• The risk: Your device might be listening to you even when you don’t know it and, therefore, gathering and storing personal information.
  • The fix: Be diligent about muting your smart devices or secure their lock screens when not in use.

Passwords, passcodes, patterns, and PINs

Whether your device denotes it as a password, passcode, pattern, or PIN, these are your first line of defense in protecting your connected devices. Think of it like keys to a door. No lock has the same one and the same should go for your passwords across devices and accounts.

  • The risk: When you go the easy route of using the same password or simple ones across devices, you make it easier for cybercriminals to hack our accounts.
  • The fix: Always use strong passwords and passphrases for maximum password security and consider a password manager to keep track of all of them for you.

Two-factor authentication

Two-factor authentication (2FA), or multi-factor authentication, is a second step in verifying your identity to login to a device or account. This may be in the form of security questions, verification codes sent via SMS or email, or maybe an additional pin or password. Some 2FA types are even physical, in the form of hardware tokens like USB drives, and others types are biometric, like facial recognition.

  • The risk: While an added layer of protection, 2FA isn't hack-proof. If hackers already have access to your accounts, they could also reset your 2FA login and lock you out of accounts entirely.
  • The fix: Triple protect your devices with an authenticator app, which generates unique codes on the spot rather than sending them via SMS. Some password managers also offer this service.

Auto join

An auto-join setting allows your devices to automatically join Wi-Fi networks, oftentimes without running those networks by you. It's a benefit for trusted networks you've joined before, such as at home, and can expedite your public Wi-Fi connection process — but not always for the better.

  • The risk: Public Wi-Fi comes with a lot of risks. Auto joining to a public Wi-Fi network could expose you to some of those.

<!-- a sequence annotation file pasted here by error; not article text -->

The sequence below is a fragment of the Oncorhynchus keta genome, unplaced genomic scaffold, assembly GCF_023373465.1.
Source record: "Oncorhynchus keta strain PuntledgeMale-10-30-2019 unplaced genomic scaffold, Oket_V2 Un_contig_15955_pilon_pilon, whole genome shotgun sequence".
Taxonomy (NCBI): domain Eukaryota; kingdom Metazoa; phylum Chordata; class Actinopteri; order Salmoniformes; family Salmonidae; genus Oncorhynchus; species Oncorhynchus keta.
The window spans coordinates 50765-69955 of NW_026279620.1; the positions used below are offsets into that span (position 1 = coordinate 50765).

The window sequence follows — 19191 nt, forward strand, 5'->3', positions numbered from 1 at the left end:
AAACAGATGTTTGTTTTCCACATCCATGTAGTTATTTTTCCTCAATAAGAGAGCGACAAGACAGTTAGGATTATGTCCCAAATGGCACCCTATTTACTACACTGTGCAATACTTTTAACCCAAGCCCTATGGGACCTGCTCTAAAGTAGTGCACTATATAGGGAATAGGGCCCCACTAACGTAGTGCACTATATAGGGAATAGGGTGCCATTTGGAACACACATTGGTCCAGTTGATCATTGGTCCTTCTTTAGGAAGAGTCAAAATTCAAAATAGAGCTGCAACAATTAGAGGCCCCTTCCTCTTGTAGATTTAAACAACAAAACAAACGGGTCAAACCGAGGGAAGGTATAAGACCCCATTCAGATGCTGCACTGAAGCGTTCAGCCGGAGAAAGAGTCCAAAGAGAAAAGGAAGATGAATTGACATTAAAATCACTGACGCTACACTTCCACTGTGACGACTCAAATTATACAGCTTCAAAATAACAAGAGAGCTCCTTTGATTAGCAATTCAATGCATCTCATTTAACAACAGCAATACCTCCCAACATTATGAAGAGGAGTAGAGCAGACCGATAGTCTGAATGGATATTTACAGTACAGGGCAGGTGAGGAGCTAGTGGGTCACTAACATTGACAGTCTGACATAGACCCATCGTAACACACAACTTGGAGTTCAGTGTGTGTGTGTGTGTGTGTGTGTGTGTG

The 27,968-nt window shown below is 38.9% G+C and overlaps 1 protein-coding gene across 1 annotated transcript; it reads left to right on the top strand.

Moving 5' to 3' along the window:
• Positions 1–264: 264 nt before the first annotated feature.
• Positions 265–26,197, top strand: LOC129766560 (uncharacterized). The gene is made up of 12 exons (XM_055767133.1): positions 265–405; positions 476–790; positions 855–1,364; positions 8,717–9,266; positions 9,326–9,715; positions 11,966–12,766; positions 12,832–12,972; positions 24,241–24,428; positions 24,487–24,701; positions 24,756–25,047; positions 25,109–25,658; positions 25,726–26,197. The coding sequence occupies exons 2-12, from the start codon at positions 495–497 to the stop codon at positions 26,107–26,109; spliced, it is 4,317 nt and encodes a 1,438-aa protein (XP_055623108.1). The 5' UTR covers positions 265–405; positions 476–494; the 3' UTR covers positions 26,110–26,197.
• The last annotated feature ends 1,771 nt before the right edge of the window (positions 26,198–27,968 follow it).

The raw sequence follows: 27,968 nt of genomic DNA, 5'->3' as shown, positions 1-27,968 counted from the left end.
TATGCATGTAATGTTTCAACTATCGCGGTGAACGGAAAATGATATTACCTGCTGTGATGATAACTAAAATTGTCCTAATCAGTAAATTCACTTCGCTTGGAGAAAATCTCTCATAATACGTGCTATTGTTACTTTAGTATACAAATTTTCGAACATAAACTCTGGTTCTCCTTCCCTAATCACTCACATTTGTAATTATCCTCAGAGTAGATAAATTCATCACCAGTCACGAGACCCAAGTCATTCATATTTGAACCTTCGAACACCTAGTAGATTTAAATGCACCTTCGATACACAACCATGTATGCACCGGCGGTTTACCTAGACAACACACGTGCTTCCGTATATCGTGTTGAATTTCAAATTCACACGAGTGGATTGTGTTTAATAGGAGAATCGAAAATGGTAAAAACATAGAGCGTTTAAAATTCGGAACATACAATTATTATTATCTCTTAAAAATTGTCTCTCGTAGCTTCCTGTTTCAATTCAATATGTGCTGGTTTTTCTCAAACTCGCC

• The fix: Disable your auto join feature in public settings and manually opt for a trusted network to join.

App permissions

There’s no escaping apps on our devices. Some are even designed to make our lives easier, and we enable that by allowing them to access our contacts, photos, camera, microphone , and location data. Still, not every app needs to know all there is about us.

  • The risks: Upon download, some apps might default to accessing your data, putting your privacy at risk.
  • The fix: Monitor which apps have access to what personal information on your device and adjust their settings accordingly to “only when using app,” “never,” or “always.”

Software updates

App and software developers are constantly monitoring for security holes in their products — and patching up those holes via updates. Yet, many of us only update apps at our convenience, potentially making it more convenient for cybercriminals to target us.

  • The risk: Not keeping your software and apps up to date means you're more susceptible to cyber threats.
  • The fix: Enable automatic software updates so your devices stay on top of these for you.

Lock screen

If a password is the key to your door, a lock screen is the physical door. Leave it open and anyone can walk in. That’s why most devices lock up when not in use and require you to sign in again to access them.

  • The risk: Disabling a lock screen means anyone, even strangers, can use your device and access your accounts.
  • The fix: Enable biometrics, like facial or fingerprint recognition, so only you can unlock your phone.
Security best practices

Despite several common security features and settings across our devices, not all tech is made the same. Consider the following best practices and tools when setting up each of your newly gifted gadgets and caring for them in the long term.

Mobile device security